• Paul J Niziolek &
    • Alexander G Robling
  6. F.M. Kirby Neurobiology Center, Children's Hospital, Boston, Massachusetts, USA.

    • Bryan T MacDonald &
    • Xi He
  7. Department of Neurology, Harvard Medical School, Boston, Massachusetts, USA.

    • Bryan T MacDonald &
    • Xi He
  8. Center for Skeletal Disease Research, Van Andel Research Institute, Grand Rapids, Michigan, USA.

    • Cassandra R Zylstra,
    • Daniel R Robinson,
    • Zhendong Zhong &
    • Bart O Williams
  9. Max Delbrück Center for Molecular Medicine, Berlin-Buch, Germany.

    • Natalia Alenina,
    • Susann Matthes &
    • Michael Bader
  10. Lexicon Pharmaceuticals, The Woodlands, Texas, USA.

    • Robert Brommage,
    • Qingyun Liu,
    • Faika Mseeh,
    • David R Powell,
    • Qi M Yang &
    • Brian Zambrowicz
  11. Merck Sharp & Dohme Research Laboratories, Oss, The Netherlands.

    • Han Gerrits &
    • Jan A Gossen
  12. Howard Hughes Medical Institute, Children's Hospital, Boston, Massachusetts, USA.

    • Matthew L Warman
  13. Department of Genetics, Harvard Medical School, Boston, Massachusetts, USA.

    • Matthew L Warman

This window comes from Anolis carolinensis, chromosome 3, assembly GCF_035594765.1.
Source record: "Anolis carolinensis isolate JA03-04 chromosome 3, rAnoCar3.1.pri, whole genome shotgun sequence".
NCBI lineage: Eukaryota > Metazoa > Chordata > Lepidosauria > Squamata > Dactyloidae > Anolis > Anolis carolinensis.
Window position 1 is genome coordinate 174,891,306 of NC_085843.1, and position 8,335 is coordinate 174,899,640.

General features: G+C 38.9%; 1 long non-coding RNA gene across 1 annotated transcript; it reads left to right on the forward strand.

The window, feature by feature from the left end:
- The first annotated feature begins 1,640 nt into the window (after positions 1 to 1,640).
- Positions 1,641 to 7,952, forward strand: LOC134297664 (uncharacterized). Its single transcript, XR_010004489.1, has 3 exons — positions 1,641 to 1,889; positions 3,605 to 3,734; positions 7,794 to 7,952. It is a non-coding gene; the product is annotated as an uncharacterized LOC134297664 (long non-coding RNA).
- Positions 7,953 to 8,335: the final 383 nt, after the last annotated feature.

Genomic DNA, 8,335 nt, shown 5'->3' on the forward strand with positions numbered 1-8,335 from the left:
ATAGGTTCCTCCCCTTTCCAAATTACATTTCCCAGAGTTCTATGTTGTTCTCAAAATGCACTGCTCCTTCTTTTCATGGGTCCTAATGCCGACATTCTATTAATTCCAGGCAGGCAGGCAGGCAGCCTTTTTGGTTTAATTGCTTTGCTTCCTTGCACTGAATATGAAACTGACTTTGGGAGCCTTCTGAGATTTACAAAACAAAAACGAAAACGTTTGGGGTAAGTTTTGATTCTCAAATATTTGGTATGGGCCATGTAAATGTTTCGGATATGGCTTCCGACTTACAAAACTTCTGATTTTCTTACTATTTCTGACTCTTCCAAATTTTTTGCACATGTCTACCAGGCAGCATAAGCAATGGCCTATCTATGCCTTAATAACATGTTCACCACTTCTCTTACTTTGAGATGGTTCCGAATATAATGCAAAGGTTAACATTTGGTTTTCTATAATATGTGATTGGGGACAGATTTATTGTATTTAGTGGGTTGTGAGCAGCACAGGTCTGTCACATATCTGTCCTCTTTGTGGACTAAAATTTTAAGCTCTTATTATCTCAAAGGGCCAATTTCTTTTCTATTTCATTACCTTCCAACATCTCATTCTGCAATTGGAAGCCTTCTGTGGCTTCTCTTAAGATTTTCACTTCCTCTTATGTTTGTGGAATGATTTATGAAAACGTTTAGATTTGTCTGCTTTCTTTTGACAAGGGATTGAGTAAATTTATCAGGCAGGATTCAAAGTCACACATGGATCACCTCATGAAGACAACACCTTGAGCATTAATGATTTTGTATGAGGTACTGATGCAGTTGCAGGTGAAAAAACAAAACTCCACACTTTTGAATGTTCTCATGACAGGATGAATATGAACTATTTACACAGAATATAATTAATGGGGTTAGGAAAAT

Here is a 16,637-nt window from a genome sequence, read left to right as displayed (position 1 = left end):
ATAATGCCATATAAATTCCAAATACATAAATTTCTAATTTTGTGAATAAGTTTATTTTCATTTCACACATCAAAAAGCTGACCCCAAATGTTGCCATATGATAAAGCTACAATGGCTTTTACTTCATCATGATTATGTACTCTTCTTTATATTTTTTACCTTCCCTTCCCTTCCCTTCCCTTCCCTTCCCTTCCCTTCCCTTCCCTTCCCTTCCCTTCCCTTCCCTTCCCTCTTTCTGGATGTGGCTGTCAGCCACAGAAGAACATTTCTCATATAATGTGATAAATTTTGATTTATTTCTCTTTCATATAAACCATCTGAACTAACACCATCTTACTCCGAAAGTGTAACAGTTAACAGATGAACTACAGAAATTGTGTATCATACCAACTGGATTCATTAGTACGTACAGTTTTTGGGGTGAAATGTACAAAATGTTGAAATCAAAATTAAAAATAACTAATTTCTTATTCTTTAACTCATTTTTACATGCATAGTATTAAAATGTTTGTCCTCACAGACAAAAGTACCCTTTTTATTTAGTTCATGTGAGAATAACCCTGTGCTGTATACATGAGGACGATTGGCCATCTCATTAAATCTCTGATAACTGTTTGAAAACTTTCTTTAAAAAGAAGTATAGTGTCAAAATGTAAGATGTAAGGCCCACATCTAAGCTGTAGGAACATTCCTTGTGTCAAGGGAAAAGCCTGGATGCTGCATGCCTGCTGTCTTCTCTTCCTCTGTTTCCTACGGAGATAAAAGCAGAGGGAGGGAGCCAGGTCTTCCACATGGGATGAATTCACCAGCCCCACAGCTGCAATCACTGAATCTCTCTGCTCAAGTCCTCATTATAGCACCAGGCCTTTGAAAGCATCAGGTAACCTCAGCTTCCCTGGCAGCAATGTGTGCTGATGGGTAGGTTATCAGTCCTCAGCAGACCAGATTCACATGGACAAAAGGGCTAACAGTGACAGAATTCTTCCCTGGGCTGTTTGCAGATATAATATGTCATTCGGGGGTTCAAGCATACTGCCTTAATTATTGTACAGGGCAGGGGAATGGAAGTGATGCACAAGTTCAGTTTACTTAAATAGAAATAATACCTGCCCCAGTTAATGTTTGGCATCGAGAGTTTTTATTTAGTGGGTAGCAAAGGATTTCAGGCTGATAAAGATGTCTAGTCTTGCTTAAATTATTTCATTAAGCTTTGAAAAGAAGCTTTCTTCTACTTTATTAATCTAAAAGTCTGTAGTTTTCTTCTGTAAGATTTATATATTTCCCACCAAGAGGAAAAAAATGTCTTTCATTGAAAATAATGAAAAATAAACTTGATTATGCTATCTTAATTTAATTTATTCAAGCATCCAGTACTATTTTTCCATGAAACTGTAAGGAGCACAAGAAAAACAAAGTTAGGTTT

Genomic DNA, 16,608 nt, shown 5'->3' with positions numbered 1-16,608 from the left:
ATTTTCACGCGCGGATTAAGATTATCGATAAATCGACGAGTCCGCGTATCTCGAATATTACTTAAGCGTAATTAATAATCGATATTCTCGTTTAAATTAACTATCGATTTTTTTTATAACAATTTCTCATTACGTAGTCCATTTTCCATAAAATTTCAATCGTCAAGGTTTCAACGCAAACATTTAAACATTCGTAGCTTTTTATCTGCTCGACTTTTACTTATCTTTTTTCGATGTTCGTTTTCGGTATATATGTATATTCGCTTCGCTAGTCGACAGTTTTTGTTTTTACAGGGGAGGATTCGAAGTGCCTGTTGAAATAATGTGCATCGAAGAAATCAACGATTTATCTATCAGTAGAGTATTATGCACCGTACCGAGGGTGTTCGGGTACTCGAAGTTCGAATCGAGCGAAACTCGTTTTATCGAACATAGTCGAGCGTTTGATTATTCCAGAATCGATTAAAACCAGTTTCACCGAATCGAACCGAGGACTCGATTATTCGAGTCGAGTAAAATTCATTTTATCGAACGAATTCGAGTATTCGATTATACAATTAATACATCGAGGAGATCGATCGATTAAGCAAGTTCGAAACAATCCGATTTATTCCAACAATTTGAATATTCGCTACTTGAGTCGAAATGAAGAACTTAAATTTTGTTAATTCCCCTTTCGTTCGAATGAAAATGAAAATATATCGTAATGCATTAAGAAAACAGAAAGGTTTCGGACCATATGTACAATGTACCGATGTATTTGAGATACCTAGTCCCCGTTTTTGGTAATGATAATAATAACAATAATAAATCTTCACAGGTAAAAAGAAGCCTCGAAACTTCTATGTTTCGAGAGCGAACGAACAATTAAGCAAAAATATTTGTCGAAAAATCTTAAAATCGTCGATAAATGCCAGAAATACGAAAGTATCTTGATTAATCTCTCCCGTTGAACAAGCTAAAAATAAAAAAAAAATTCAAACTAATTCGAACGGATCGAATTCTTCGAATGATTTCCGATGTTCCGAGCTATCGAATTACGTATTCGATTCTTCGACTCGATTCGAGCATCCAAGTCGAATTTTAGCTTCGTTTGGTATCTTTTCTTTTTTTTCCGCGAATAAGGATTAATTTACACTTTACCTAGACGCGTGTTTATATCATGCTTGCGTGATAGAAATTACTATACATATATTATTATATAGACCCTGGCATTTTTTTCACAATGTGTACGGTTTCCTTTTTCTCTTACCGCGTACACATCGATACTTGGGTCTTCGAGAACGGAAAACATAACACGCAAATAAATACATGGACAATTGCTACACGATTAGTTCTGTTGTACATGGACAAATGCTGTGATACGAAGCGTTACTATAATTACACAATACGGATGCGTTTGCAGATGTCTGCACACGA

Contributions

Y.C. created and did studies on the mice with the Lrp5 HBM alleles and measured serum serotonin levels by competitive ELISA. P.J.N. did radiographic imaging and biomechanical testing on the mice with HBM-associated alleles. B.T.M. contributed to the serotonin and Tph1 qRT-PCR measurements in HBM-causing and Lrp5 knockout mice. C.R.Z. did multiple studies using the conditional Lrp5 knockout mice. N.A. studied the Tph1−/− mice, and with S.M. measured whole blood serotonin levels from HBM-causing and Lrp5-knockout mice by HPLC. D.R.R. generated the conditional Lrp5 knockout strain and Z.Z. participated in conditional inactivation of this allele using different Cre transgenes. C.M.J. carried out the Prrx1-Cre experiments. R.B., F.M. and Q.M.Y. organized studies on Lrp5- and Tph -knockout mice, and also organized the mouse pharmacology experiment. H.G. and J.A.G. organized the rat pharmacology experiment. R.A.C., X.H., M.B., D.R.P., Q.L., B.Z., B.O.W., A.G.R. and M.L.W. designed experiments and provided reagents and financial support. M.L.W. prepared the first draft of the manuscript. All co-authors contributed detailed methods and results, and revised and approved the manuscript.

Competing financial interests

Employees of Lexicon Pharmaceuticals (R.B., Q.L., F.M., D.R.P., Q.M.Y. and B.Z.) and Merck Sharp & Dohme Research Laboratories (H.G. and J.A.G.) have received compensation in the form of salary and stock options.